“I played quite solidly, so whether the finishes were really high or not, there were really good signs around the game.”

Then came the Irish Open.

“I think we had a three-week break before the Irish Open and I felt good in practice but I could never have told you that those four weeks were going to happen,” he reflects.

“But the game was certainly in a good place. So it was good to get the results to verify that really.”

The event ended in a second-place finish after he had led the three previous rounds, when he took the aggressive option to go for an eagle three on the final hole and win the tournament outright.

However, his three wood instead found the rough, forcing a bogey and handing the victory to American John Catlin.

But Rai certainly wasn’t too down on himself for that.

“The disappointment wasn’t too bad actually,” he reflects.

“Later on that Sunday after the Irish Open I looked at certain things I could have done a little bit better, on decisions I could have made which may have resulted in a slightly different result, but after that evening I felt like I took a lot more positives than slight negatives of coming second in that tournament.

“Going into Scotland, I felt in a really good place mentally and I think in the end to finish second in a tournament shows your game is in a really good place, so going into the Scottish Open it was certainly a lot more positives than negatives.

“The form just kind of continued throughout that week.”

Aaron Rai chips into the eighteenth green

And he was happy to go with the positive option of trying to win the tournament outright instead of taking a more conservative, safer option?

“Yeah, for sure. When I went through the things in my mind after the Irish, that was the main one – that decision on 18.

“But at that moment I made that decision to try to have the best possible chance of making a three, which would have resulted in us having the best possible chance to win the tournament. The opportunity was there, it was the perfect distance for a three wood but the shot wasn’t quite executed.

“I think I could have maybe played it a little bit safe and in hindsight it’s easy to say I could have done this or I could have done that. But in the moment it felt like the right decision.

“It’s a good experience to be in that situation and still think that I could hit that shot. It didn’t come off that time but it was still nice to see that I can be aggressive and I can make that choice if it’s required.”

For many, coming so close to victory only to have it snatched away would take some time to get over.

However, for Rai, there was no hangover, winning the more prestigious Scottish Open the following weekend, this time coming from behind on the final round to beat none other than Tommy Fleetwood on a play-off hole.

“I was quite fortunate,” he says. “The conditions were really tough and we started probably two hours before the final group started.

“It rained all day so it was tough for even the early starters but it got worse further and further on into the afternoon.

“I was only five shots behind going into Sunday, which was still a lot of shots behind so I wasn’t expecting too much. I was just trying to play the very best that I could.

“I wasn’t trying to go out there thinking I had a real chance of winning.

“And then things have fallen the way that they did.”

Fleetwood birdied his final hole to take Rai to the sudden death hole, but missed a three-foot putt to hand the Midlander the victory.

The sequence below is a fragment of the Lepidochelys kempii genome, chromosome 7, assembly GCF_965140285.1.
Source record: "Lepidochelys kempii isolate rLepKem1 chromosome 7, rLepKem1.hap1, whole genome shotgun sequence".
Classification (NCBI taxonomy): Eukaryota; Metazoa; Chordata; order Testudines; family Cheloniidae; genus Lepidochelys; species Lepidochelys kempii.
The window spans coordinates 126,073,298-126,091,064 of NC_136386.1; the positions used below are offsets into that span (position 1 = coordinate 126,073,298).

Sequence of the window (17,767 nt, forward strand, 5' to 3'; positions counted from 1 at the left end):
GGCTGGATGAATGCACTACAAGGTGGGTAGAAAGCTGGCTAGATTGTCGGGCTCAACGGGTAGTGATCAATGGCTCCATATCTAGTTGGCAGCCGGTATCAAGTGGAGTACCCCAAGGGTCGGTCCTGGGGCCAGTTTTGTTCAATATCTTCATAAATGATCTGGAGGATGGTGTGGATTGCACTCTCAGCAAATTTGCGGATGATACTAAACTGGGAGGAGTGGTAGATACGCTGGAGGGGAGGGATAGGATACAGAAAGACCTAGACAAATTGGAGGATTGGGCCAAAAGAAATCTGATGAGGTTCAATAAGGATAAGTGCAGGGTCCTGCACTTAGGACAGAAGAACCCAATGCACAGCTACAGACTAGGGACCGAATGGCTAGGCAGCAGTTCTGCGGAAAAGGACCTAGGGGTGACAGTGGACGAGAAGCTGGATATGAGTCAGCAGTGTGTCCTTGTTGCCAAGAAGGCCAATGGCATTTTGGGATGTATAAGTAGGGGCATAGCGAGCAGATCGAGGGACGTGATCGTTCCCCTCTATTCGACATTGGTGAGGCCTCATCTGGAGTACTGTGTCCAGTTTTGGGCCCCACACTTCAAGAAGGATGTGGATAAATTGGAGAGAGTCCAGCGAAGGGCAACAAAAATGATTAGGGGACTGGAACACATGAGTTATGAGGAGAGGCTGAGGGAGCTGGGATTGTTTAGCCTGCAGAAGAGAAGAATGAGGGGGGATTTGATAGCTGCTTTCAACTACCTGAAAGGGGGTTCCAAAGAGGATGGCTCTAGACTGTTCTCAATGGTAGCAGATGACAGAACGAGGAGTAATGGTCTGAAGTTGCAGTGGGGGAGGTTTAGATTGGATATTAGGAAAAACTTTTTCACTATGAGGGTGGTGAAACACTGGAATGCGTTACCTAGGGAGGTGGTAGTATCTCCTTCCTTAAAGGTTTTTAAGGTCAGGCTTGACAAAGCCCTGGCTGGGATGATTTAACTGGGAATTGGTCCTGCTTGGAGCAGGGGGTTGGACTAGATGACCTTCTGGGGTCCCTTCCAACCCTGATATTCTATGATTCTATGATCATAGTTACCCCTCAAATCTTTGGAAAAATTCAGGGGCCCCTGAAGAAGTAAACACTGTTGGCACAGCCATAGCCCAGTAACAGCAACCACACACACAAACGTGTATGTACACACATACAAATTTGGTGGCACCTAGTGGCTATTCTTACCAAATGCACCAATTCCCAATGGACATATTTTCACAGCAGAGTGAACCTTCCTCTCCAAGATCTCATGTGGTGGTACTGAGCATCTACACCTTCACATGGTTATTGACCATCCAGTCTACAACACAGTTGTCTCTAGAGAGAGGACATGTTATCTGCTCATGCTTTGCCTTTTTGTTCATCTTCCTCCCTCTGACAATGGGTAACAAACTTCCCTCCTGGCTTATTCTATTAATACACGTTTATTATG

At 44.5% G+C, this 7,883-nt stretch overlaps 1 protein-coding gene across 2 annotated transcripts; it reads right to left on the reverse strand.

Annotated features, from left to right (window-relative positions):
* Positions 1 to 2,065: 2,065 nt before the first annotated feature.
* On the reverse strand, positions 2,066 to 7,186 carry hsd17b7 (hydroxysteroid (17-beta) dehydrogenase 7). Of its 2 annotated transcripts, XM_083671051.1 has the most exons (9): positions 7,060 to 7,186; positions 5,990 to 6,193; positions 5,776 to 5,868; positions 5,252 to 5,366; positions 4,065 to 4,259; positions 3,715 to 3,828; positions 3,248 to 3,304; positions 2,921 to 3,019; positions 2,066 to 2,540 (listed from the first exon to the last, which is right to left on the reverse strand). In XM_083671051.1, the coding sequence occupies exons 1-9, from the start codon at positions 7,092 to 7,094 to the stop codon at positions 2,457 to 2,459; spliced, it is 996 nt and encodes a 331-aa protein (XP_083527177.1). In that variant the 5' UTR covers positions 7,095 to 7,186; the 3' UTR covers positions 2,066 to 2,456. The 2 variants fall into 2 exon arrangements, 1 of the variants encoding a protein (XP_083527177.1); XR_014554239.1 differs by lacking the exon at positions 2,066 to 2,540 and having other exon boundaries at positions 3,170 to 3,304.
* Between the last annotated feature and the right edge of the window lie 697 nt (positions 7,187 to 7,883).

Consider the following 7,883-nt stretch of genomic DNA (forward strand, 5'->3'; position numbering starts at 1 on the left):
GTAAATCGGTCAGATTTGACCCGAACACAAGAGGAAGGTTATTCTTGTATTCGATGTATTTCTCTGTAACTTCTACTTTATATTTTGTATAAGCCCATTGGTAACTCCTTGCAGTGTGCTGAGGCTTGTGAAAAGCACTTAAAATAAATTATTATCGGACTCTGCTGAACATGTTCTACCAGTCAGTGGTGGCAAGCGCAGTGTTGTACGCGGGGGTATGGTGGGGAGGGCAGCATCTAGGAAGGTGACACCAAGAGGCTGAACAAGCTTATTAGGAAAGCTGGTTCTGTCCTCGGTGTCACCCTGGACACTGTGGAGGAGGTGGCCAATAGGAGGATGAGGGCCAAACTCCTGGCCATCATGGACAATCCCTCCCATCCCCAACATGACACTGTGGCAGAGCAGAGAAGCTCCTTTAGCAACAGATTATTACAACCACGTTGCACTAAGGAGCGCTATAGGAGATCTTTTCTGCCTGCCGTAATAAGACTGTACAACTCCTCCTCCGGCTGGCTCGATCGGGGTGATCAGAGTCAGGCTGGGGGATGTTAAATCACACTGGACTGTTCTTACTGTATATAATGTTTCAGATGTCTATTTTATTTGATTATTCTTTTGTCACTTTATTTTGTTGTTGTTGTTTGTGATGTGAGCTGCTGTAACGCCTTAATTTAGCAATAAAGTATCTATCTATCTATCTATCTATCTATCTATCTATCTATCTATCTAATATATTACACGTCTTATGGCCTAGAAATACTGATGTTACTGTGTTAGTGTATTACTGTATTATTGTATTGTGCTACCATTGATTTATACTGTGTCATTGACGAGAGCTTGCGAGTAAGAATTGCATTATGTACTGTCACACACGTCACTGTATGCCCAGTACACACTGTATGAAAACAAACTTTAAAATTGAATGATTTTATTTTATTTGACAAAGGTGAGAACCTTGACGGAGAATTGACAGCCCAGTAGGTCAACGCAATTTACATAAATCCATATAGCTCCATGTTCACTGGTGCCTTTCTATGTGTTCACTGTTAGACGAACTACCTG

“It can go either way – it’s very much like the penalty shoot-out of golf,” Rai says of the play-off at The Renaissance Club.

“It was a strange one really because after the tee shots of both myself and Tommy, if someone had said to me you’re going to have an extra hole after this, you’re both going to tie, I would have bitten their hand off.

“It was a tough spot to be in (on the deciding hole) – in the left hand bunker and Tommy was in the perfect spot.

“So it was really strange how it ended but it could have gone either way. But I certainly take something from the fact that I was in a different situation and I handled it well, but I think other than that you sometimes need a little bit of fortune.”

That win inevitably had the pundits talking of Rai in terms on future major tournaments and even a potential place in the European Ryder Cup team for Whistling Straits in the US next September.

But Rai is not one to be drawn into thinking too far ahead – for him it is about doing things right, giving himself the best chance of succeeding whatever the circumstances.

“I try not to set too many result-based goals to be honest, whether that’s the Race To Dubai or Ryder Cup,” he says.

“It’s not a bad thing to be aware of these things because they do get mentioned from time to time – it’s very hard to switch off from them completely.

“But I think it is kind of trying to get back into the process which might result in positive outcomes. That’s where my goals are and what I try to put my energy into.

“If I can continue to do the right things and continue along the same path then I’ll certainly be pleased with my efforts. If I can progress as a golfer as a result of doing that, then we’ll see what happens.”

And potential qualification for next year’s upcoming Majors?

It’s clearly something Rai would relish, have competed in just one so far; the US Open back in 2017, but he remains as modest and understated as ever.

“Qualification is quite up in the air at the moment with the Race To Dubai and qualification next year because this year has been unprecedented to any year before that, so I’m not sure how things will work,” he continues.

“But playing in big tournaments and playing against the best players in the world is always an amazing thing.

“So if I was able to play in a few of those, that would be great. It’s the biggest test in golf and that’s where you want to be but there are so many things to do to get there so we’ll see.”

We’ll see indeed.

But if his current trajectory continues on the same path, big things are in store for Wolverhampton’s Aaron Rai.